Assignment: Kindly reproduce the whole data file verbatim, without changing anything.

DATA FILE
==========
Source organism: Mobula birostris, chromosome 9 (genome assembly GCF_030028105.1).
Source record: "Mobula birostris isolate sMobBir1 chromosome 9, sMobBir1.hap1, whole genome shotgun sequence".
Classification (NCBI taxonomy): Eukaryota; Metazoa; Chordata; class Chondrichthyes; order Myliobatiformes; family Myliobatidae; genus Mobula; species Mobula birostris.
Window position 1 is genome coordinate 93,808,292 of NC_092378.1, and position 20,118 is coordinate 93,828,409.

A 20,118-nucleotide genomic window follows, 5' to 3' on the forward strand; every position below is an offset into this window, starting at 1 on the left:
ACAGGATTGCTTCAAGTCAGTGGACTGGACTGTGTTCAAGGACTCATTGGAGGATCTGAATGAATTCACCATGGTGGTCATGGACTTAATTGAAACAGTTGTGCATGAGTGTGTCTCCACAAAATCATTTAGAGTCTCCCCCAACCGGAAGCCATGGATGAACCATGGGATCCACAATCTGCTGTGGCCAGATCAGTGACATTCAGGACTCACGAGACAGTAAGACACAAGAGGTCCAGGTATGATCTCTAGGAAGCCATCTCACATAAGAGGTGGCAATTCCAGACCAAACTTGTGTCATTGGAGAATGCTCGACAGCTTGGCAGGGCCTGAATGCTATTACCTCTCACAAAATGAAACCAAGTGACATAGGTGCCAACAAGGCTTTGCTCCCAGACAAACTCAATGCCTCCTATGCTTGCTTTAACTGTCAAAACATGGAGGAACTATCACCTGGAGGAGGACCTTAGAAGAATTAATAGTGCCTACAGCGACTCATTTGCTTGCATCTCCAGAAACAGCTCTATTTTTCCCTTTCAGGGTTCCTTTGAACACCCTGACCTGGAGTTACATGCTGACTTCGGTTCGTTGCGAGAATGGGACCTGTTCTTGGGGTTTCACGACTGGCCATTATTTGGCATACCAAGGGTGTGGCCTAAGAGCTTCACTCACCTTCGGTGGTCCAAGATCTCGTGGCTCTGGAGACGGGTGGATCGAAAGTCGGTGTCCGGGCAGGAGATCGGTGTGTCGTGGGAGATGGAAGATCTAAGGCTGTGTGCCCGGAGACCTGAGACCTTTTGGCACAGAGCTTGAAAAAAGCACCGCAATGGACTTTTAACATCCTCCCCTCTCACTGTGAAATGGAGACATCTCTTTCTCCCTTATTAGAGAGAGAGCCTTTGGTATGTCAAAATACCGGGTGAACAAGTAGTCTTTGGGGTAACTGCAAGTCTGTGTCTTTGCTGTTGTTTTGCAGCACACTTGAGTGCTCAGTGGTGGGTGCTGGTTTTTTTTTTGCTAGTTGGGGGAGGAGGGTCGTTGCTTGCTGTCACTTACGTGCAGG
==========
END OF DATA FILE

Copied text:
Source organism: Mobula birostris, chromosome 9 (genome assembly GCF_030028105.1).
Source record: "Mobula birostris isolate sMobBir1 chromosome 9, sMobBir1.hap1, whole genome shotgun sequence".
Classification (NCBI taxonomy): Eukaryota; Metazoa; Chordata; class Chondrichthyes; order Myliobatiformes; family Myliobatidae; genus Mobula; species Mobula birostris.
Window position 1 is genome coordinate 93,808,292 of NC_092378.1, and position 20,118 is coordinate 93,828,409.

A 20,118-nucleotide genomic window follows, 5' to 3' on the forward strand; every position below is an offset into this window, starting at 1 on the left:
ACAGGATTGCTTCAAGTCAGTGGACTGGACTGTGTTCAAGGACTCATTGGAGGATCTGAATGAATTCACCATGGTGGTCATGGACTTAATTGAAACAGTTGTGCATGAGTGTGTCTCCACAAAATCATTTAGAGTCTCCCCCAACCGGAAGCCATGGATGAACCATGGGATCCACAATCTGCTGTGGCCAGATCAGTGACATTCAGGACTCACGAGACAGTAAGACACAAGAGGTCCAGGTATGATCTCTAGGAAGCCATCTCACATAAGAGGTGGCAATTCCAGACCAAACTTGTGTCATTGGAGAATGCTCGACAGCTTGGCAGGGCCTGAATGCTATTACCTCTCACAAAATGAAACCAAGTGACATAGGTGCCAACAAGGCTTTGCTCCCAGACAAACTCAATGCCTCCTATGCTTGCTTTAACTGTCAAAACATGGAGGAACTATCACCTGGAGGAGGACCTTAGAAGAATTAATAGTGCCTACAGCGACTCATTTGCTTGCATCTCCAGAAACAGCTCTATTTTTCCCTTTCAGGGTTCCTTTGAACACCCTGACCTGGAGTTACATGCTGACTTCGGTTCGTTGCGAGAATGGGACCTGTTCTTGGGGTTTCACGACTGGCCATTATTTGGCATACCAAGGGTGTGGCCTAAGAGCTTCACTCACCTTCGGTGGTCCAAGATCTCGTGGCTCTGGAGACGGGTGGATCGAAAGTCGGTGTCCGGGCAGGAGATCGGTGTGTCGTGGGAGATGGAAGATCTAAGGCTGTGTGCCCGGAGACCTGAGACCTTTTGGCACAGAGCTTGAAAAAAGCACCGCAATGGACTTTTAACATCCTCCCCTCTCACTGTGAAATGGAGACATCTCTTTCTCCCTTATTAGAGAGAGAGCCTTTGGTATGTCAAAATACCGGGTGAACAAGTAGTCTTTGGGGTAACTGCAAGTCTGTGTCTTTGCTGTTGTTTTGCAGCACACTTGAGTGCTCAGTGGTGGGTGCTGGTTTTTTTTTTGCTAGTTGGGGGAGGAGGGTCGTTGCTTGCTGTCACTTACGTGCAGG